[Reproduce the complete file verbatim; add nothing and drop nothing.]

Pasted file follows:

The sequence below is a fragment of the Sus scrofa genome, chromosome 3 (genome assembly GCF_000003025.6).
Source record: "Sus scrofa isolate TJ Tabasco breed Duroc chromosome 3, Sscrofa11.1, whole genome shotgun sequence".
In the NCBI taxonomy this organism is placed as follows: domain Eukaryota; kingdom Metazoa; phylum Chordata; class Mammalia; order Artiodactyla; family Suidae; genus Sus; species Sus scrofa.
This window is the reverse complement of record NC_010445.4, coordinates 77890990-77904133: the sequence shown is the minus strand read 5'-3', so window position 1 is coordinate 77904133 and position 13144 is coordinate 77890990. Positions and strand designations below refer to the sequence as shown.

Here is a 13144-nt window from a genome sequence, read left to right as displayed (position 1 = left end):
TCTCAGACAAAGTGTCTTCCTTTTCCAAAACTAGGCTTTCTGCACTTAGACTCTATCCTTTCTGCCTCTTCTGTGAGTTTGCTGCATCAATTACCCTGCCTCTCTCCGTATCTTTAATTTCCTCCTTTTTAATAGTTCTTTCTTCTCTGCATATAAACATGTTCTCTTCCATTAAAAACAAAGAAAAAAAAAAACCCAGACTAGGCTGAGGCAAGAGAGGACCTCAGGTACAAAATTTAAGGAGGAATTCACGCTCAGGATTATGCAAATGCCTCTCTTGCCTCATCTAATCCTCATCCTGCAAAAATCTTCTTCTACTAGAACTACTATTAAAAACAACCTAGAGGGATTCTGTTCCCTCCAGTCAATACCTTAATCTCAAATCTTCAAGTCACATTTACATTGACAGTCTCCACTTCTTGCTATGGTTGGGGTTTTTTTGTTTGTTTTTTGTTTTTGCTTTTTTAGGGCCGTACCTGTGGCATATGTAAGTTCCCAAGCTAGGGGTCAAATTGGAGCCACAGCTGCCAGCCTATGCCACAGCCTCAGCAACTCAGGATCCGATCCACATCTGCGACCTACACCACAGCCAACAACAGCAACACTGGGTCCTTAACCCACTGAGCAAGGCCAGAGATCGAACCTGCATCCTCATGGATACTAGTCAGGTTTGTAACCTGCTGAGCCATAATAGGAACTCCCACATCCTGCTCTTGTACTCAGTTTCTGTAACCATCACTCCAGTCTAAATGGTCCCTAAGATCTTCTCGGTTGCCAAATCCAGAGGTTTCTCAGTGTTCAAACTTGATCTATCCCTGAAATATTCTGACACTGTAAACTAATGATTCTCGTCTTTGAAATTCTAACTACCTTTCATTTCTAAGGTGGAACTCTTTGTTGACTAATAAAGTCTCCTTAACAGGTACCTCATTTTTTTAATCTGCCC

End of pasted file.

The sequence below is a fragment of the Sus scrofa genome, chromosome 3 (genome assembly GCF_000003025.6).
Source record: "Sus scrofa isolate TJ Tabasco breed Duroc chromosome 3, Sscrofa11.1, whole genome shotgun sequence".
In the NCBI taxonomy this organism is placed as follows: domain Eukaryota; kingdom Metazoa; phylum Chordata; class Mammalia; order Artiodactyla; family Suidae; genus Sus; species Sus scrofa.
This window is the reverse complement of record NC_010445.4, coordinates 77890990-77904133: the sequence shown is the minus strand read 5'-3', so window position 1 is coordinate 77904133 and position 13144 is coordinate 77890990. Positions and strand designations below refer to the sequence as shown.

Here is a 13144-nt window from a genome sequence, read left to right as displayed (position 1 = left end):
TCTCAGACAAAGTGTCTTCCTTTTCCAAAACTAGGCTTTCTGCACTTAGACTCTATCCTTTCTGCCTCTTCTGTGAGTTTGCTGCATCAATTACCCTGCCTCTCTCCGTATCTTTAATTTCCTCCTTTTTAATAGTTCTTTCTTCTCTGCATATAAACATGTTCTCTTCCATTAAAAACAAAGAAAAAAAAAAACCCAGACTAGGCTGAGGCAAGAGAGGACCTCAGGTACAAAATTTAAGGAGGAATTCACGCTCAGGATTATGCAAATGCCTCTCTTGCCTCATCTAATCCTCATCCTGCAAAAATCTTCTTCTACTAGAACTACTATTAAAAACAACCTAGAGGGATTCTGTTCCCTCCAGTCAATACCTTAATCTCAAATCTTCAAGTCACATTTACATTGACAGTCTCCACTTCTTGCTATGGTTGGGGTTTTTTTGTTTGTTTTTTGTTTTTGCTTTTTTAGGGCCGTACCTGTGGCATATGTAAGTTCCCAAGCTAGGGGTCAAATTGGAGCCACAGCTGCCAGCCTATGCCACAGCCTCAGCAACTCAGGATCCGATCCACATCTGCGACCTACACCACAGCCAACAACAGCAACACTGGGTCCTTAACCCACTGAGCAAGGCCAGAGATCGAACCTGCATCCTCATGGATACTAGTCAGGTTTGTAACCTGCTGAGCCATAATAGGAACTCCCACATCCTGCTCTTGTACTCAGTTTCTGTAACCATCACTCCAGTCTAAATGGTCCCTAAGATCTTCTCGGTTGCCAAATCCAGAGGTTTCTCAGTGTTCAAACTTGATCTATCCCTGAAATATTCTGACACTGTAAACTAATGATTCTCGTCTTTGAAATTCTAACTACCTTTCATTTCTAAGGTGGAACTCTTTGTTGACTAATAAAGTCTCCTTAACAGGTACCTCATTTTTTTAATCTGCCC